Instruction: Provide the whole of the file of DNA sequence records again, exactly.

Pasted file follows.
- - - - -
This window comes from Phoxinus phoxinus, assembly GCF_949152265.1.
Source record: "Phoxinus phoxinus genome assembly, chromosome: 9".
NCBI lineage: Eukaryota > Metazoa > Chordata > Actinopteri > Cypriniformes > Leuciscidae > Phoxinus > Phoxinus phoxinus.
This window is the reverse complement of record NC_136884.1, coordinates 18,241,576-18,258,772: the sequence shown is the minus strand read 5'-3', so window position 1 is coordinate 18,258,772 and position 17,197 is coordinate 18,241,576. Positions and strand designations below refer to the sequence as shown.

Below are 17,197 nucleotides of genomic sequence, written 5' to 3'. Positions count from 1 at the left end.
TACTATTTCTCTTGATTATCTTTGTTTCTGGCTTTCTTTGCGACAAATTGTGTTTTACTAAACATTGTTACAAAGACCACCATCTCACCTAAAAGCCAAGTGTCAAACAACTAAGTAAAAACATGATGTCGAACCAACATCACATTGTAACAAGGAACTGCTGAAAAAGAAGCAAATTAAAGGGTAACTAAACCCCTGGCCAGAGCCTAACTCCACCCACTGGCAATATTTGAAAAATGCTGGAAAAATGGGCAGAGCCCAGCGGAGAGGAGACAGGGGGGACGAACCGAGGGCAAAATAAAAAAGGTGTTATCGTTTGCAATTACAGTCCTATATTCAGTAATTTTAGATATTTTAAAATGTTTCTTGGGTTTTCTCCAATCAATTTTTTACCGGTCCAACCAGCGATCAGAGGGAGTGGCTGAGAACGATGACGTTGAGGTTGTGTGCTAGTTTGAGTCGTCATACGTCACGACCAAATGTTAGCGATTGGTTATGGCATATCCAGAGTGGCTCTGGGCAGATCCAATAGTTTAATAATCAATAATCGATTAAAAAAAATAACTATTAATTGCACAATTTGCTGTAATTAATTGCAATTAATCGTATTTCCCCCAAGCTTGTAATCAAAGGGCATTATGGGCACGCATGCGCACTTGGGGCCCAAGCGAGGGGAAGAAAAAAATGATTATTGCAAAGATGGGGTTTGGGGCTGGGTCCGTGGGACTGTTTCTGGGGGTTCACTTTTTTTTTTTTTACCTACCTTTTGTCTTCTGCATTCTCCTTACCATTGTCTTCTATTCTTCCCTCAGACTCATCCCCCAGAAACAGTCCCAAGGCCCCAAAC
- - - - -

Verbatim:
This window comes from Phoxinus phoxinus, assembly GCF_949152265.1.
Source record: "Phoxinus phoxinus genome assembly, chromosome: 9".
NCBI lineage: Eukaryota > Metazoa > Chordata > Actinopteri > Cypriniformes > Leuciscidae > Phoxinus > Phoxinus phoxinus.
This window is the reverse complement of record NC_136884.1, coordinates 18,241,576-18,258,772: the sequence shown is the minus strand read 5'-3', so window position 1 is coordinate 18,258,772 and position 17,197 is coordinate 18,241,576. Positions and strand designations below refer to the sequence as shown.

Below are 17,197 nucleotides of genomic sequence, written 5' to 3'. Positions count from 1 at the left end.
TACTATTTCTCTTGATTATCTTTGTTTCTGGCTTTCTTTGCGACAAATTGTGTTTTACTAAACATTGTTACAAAGACCACCATCTCACCTAAAAGCCAAGTGTCAAACAACTAAGTAAAAACATGATGTCGAACCAACATCACATTGTAACAAGGAACTGCTGAAAAAGAAGCAAATTAAAGGGTAACTAAACCCCTGGCCAGAGCCTAACTCCACCCACTGGCAATATTTGAAAAATGCTGGAAAAATGGGCAGAGCCCAGCGGAGAGGAGACAGGGGGGACGAACCGAGGGCAAAATAAAAAAGGTGTTATCGTTTGCAATTACAGTCCTATATTCAGTAATTTTAGATATTTTAAAATGTTTCTTGGGTTTTCTCCAATCAATTTTTTACCGGTCCAACCAGCGATCAGAGGGAGTGGCTGAGAACGATGACGTTGAGGTTGTGTGCTAGTTTGAGTCGTCATACGTCACGACCAAATGTTAGCGATTGGTTATGGCATATCCAGAGTGGCTCTGGGCAGATCCAATAGTTTAATAATCAATAATCGATTAAAAAAAATAACTATTAATTGCACAATTTGCTGTAATTAATTGCAATTAATCGTATTTCCCCCAAGCTTGTAATCAAAGGGCATTATGGGCACGCATGCGCACTTGGGGCCCAAGCGAGGGGAAGAAAAAAATGATTATTGCAAAGATGGGGTTTGGGGCTGGGTCCGTGGGACTGTTTCTGGGGGTTCACTTTTTTTTTTTTTACCTACCTTTTGTCTTCTGCATTCTCCTTACCATTGTCTTCTATTCTTCCCTCAGACTCATCCCCCAGAAACAGTCCCAAGGCCCCAAAC